Loud calls to prayer raise ire of res­i­dents

Cape Times - - News - Zara Ni­chol­son

A GROUP of Bos­ton res­i­dents has lodged com­plaints with lo­cal gov­ern­ment of­fi­cials about what they say is an overly loud call to prayer from a mosque in Bel­lville where mostly So­ma­lis wor­ship.

The group claim they are pre­pared to go to court with their nui­sance com­plaint since noth­ing is be­ing done to re­duce the noise lev­els com­ing from the mosque in Dur­ban Road.

Hugo de Vil­liers, a Bos­ton res­i­dent, said the group had lodged com­plaints since 2009.

They have now asked MEC for Fi­nance, Eco­nomic De­vel­op­ment and Tourism Alan Winde to in­ves­ti­gate their com­plaints.

De Vil­liers and other res­i­dents live ap­prox­i­mately 5km from the sec­tion of the Bel­lville CBD where the mosque is sit­u­ated. He said the mosque was also op­er­at­ing il­le­gally as it was only meant to be a prayer room for busi­ness own­ers dur­ing trad­ing hours.

“It is in­sane to be wo­ken up by that noise at 4am. We have tried ev­ery­thing, but they just don’t want to stop. I don’t think that there shouldn’t be a mosque, but they need to put a limit to the noise,” De Vil­liers said.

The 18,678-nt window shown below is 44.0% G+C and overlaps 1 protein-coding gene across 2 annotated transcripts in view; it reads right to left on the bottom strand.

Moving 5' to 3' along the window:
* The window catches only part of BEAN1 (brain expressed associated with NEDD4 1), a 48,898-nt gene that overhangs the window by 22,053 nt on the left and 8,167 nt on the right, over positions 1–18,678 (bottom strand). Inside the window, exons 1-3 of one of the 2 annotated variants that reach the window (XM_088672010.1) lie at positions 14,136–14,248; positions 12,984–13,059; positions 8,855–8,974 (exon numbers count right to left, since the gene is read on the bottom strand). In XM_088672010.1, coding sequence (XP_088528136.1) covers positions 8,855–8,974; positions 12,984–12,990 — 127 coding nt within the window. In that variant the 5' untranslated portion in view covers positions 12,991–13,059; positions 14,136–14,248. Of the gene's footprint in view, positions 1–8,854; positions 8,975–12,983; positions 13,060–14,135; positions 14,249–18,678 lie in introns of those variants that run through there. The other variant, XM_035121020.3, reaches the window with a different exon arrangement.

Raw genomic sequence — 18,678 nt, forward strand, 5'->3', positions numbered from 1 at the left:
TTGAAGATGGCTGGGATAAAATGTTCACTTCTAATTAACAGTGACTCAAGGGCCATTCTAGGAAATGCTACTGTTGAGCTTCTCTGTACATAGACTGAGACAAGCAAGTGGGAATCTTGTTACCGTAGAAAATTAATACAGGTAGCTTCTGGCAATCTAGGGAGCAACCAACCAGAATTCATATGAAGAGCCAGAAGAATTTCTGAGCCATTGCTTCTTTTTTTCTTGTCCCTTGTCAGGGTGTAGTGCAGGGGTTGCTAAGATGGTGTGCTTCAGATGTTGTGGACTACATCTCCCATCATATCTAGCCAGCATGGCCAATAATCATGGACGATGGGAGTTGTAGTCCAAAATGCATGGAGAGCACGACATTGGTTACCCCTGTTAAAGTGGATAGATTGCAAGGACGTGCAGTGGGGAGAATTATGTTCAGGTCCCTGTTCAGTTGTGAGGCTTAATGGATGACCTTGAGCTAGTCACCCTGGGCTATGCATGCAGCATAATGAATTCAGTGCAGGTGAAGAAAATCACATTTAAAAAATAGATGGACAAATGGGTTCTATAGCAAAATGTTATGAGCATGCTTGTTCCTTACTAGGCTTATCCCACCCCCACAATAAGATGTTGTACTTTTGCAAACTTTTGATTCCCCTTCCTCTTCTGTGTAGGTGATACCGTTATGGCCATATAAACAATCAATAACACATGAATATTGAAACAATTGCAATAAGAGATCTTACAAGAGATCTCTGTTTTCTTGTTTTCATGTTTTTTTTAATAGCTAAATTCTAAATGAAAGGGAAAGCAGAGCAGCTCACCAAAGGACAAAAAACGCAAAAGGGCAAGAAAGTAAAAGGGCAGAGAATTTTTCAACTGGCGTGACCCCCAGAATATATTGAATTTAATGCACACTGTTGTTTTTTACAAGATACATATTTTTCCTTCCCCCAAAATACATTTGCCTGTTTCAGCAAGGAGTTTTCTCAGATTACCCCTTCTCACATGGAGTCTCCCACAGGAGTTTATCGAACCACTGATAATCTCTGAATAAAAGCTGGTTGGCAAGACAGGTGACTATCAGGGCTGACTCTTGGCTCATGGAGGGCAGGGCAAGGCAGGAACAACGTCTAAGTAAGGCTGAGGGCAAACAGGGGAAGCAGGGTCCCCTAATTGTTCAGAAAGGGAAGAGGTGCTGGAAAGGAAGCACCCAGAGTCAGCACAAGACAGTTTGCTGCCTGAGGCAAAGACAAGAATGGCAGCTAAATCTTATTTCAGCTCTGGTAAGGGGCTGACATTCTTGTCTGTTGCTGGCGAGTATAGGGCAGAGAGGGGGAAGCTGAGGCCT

He said their com­plaint was not a re­li­gious or po­lit­i­cal is­sue, but that the area was dom­i­nated by So­ma­lis and that the area had re­cently at­tracted crim­i­nal ac­tiv­ity.

The ward coun­cil­lor for the Bos­ton area, Leonore van der Walt, said: “The res­i­dents al­lege the call for prayer is loud enough to con­sti­tute a nui­sance.”

How­ever, she added: “We have taken deci­bel read­ings in the area dur­ing prayer-call times and si­mul­ta­ne­ously in the Bos­ton area and we found that there is no dis­tur­bance or nui­sance. In Bos­ton it did not ex­ceed the nui­sance level, but we asked res­i­dents to take down the times and how long the noise lasts for, and sub­mit af­fi­davits say­ing how it im­pacts on them. We can then take it to court and res­i­dents may be called to tes­tify and a mag­is­trate can de­cide.”

Other than the noise is­sue, Van der Walt said she had not re­ceived any other com­plaints about the area.

De Vil­liers said: “It would be in­sane to deny these peo­ple a mosque, but the mosque sum­marises the prob­lems in the area. These peo­ple are in­vad­ing the area and es­tab­lish­ing their own en­vi­ron­ment, that’s why there are prob­lems. Be­cause they don’t abide by the rules, they force their own way on ev­ery­one.”

He said lo­cal busi­nesses own­ers com­plained they were be­ing threat­ened by So­ma­lis.

Tammy Evans, spokesper­son for Winde, said he had re­ceived the com­plaint and would visit the area with city of­fi­cials and the MEC for com­mu­nity Safety to do an as­sess­ment of the area and in­ves­ti­gate the com­plaints.


CUL­TURAL CROSS­ING: A So­mali woman and chil­dren cross a Dur­ban Road in Bel­lville which is densely oc­cu­pied by So­mali shop own­ers. So­ma­lis say the area is the only place where they feel safe in Cape Town.

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